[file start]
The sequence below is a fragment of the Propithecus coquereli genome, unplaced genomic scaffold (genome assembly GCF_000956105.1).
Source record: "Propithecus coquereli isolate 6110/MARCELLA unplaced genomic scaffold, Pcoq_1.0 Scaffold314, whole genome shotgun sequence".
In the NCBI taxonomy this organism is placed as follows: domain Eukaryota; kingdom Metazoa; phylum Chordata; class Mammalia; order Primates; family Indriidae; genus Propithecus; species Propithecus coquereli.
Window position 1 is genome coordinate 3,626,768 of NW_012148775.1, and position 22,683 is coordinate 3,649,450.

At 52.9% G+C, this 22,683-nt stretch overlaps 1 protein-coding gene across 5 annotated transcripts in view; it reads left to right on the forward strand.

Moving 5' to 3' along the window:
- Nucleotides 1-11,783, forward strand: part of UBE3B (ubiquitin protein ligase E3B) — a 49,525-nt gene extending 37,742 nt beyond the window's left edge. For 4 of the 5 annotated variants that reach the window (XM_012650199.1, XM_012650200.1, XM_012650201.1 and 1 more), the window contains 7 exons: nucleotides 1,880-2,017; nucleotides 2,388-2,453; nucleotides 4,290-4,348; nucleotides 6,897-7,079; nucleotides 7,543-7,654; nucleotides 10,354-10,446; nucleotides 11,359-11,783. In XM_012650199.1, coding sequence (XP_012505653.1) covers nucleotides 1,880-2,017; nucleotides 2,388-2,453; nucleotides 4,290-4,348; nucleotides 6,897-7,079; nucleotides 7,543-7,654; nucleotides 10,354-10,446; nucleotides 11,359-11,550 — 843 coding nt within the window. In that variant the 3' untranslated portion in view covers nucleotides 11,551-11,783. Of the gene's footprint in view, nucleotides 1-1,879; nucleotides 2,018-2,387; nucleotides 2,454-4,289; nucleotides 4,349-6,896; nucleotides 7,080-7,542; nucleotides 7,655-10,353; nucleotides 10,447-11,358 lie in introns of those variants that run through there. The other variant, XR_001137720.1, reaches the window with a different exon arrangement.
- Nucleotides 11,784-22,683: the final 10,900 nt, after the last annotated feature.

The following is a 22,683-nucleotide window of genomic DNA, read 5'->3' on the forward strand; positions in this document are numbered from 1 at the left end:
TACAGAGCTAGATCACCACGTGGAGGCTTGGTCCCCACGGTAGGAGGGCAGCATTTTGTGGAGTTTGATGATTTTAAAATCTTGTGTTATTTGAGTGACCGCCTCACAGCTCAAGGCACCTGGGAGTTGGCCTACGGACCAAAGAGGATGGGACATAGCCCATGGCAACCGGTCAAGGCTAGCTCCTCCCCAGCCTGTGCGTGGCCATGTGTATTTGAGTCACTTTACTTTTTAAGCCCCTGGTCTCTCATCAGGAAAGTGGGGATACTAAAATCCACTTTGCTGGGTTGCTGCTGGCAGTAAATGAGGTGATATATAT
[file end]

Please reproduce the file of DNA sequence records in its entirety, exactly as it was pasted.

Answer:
The sequence below is a fragment of the Propithecus coquereli genome, unplaced genomic scaffold (genome assembly GCF_000956105.1).
Source record: "Propithecus coquereli isolate 6110/MARCELLA unplaced genomic scaffold, Pcoq_1.0 Scaffold314, whole genome shotgun sequence".
In the NCBI taxonomy this organism is placed as follows: domain Eukaryota; kingdom Metazoa; phylum Chordata; class Mammalia; order Primates; family Indriidae; genus Propithecus; species Propithecus coquereli.
Window position 1 is genome coordinate 3,626,768 of NW_012148775.1, and position 22,683 is coordinate 3,649,450.

At 52.9% G+C, this 22,683-nt stretch overlaps 1 protein-coding gene across 5 annotated transcripts in view; it reads left to right on the forward strand.

Moving 5' to 3' along the window:
- Nucleotides 1-11,783, forward strand: part of UBE3B (ubiquitin protein ligase E3B) — a 49,525-nt gene extending 37,742 nt beyond the window's left edge. For 4 of the 5 annotated variants that reach the window (XM_012650199.1, XM_012650200.1, XM_012650201.1 and 1 more), the window contains 7 exons: nucleotides 1,880-2,017; nucleotides 2,388-2,453; nucleotides 4,290-4,348; nucleotides 6,897-7,079; nucleotides 7,543-7,654; nucleotides 10,354-10,446; nucleotides 11,359-11,783. In XM_012650199.1, coding sequence (XP_012505653.1) covers nucleotides 1,880-2,017; nucleotides 2,388-2,453; nucleotides 4,290-4,348; nucleotides 6,897-7,079; nucleotides 7,543-7,654; nucleotides 10,354-10,446; nucleotides 11,359-11,550 — 843 coding nt within the window. In that variant the 3' untranslated portion in view covers nucleotides 11,551-11,783. Of the gene's footprint in view, nucleotides 1-1,879; nucleotides 2,018-2,387; nucleotides 2,454-4,289; nucleotides 4,349-6,896; nucleotides 7,080-7,542; nucleotides 7,655-10,353; nucleotides 10,447-11,358 lie in introns of those variants that run through there. The other variant, XR_001137720.1, reaches the window with a different exon arrangement.
- Nucleotides 11,784-22,683: the final 10,900 nt, after the last annotated feature.

The following is a 22,683-nucleotide window of genomic DNA, read 5'->3' on the forward strand; positions in this document are numbered from 1 at the left end:
TACAGAGCTAGATCACCACGTGGAGGCTTGGTCCCCACGGTAGGAGGGCAGCATTTTGTGGAGTTTGATGATTTTAAAATCTTGTGTTATTTGAGTGACCGCCTCACAGCTCAAGGCACCTGGGAGTTGGCCTACGGACCAAAGAGGATGGGACATAGCCCATGGCAACCGGTCAAGGCTAGCTCCTCCCCAGCCTGTGCGTGGCCATGTGTATTTGAGTCACTTTACTTTTTAAGCCCCTGGTCTCTCATCAGGAAAGTGGGGATACTAAAATCCACTTTGCTGGGTTGCTGCTGGCAGTAAATGAGGTGATATATAT